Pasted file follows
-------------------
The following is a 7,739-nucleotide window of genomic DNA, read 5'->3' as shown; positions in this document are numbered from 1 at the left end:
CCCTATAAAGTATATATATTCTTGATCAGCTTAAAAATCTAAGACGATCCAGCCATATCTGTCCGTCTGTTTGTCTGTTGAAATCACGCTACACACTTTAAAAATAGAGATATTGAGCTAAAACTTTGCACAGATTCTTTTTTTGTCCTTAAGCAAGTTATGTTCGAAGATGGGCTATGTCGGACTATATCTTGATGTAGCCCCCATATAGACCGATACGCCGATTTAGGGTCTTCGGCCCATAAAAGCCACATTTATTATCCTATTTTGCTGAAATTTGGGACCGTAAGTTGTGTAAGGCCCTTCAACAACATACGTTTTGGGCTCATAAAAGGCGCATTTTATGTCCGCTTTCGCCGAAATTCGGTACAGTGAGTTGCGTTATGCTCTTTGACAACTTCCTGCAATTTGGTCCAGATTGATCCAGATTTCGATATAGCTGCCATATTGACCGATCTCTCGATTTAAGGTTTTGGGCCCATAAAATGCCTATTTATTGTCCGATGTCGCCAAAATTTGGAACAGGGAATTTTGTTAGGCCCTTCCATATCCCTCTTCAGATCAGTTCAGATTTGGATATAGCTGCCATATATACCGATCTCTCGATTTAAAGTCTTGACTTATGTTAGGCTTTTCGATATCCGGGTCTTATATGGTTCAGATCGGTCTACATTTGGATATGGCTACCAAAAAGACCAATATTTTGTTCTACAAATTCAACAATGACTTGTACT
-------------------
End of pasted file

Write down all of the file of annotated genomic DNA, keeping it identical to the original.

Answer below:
The following is a 7,739-nucleotide window of genomic DNA, read 5'->3' as shown; positions in this document are numbered from 1 at the left end:
CCCTATAAAGTATATATATTCTTGATCAGCTTAAAAATCTAAGACGATCCAGCCATATCTGTCCGTCTGTTTGTCTGTTGAAATCACGCTACACACTTTAAAAATAGAGATATTGAGCTAAAACTTTGCACAGATTCTTTTTTTGTCCTTAAGCAAGTTATGTTCGAAGATGGGCTATGTCGGACTATATCTTGATGTAGCCCCCATATAGACCGATACGCCGATTTAGGGTCTTCGGCCCATAAAAGCCACATTTATTATCCTATTTTGCTGAAATTTGGGACCGTAAGTTGTGTAAGGCCCTTCAACAACATACGTTTTGGGCTCATAAAAGGCGCATTTTATGTCCGCTTTCGCCGAAATTCGGTACAGTGAGTTGCGTTATGCTCTTTGACAACTTCCTGCAATTTGGTCCAGATTGATCCAGATTTCGATATAGCTGCCATATTGACCGATCTCTCGATTTAAGGTTTTGGGCCCATAAAATGCCTATTTATTGTCCGATGTCGCCAAAATTTGGAACAGGGAATTTTGTTAGGCCCTTCCATATCCCTCTTCAGATCAGTTCAGATTTGGATATAGCTGCCATATATACCGATCTCTCGATTTAAAGTCTTGACTTATGTTAGGCTTTTCGATATCCGGGTCTTATATGGTTCAGATCGGTCTACATTTGGATATGGCTACCAAAAAGACCAATATTTTGTTCTACAAATTCAACAATGACTTGTACT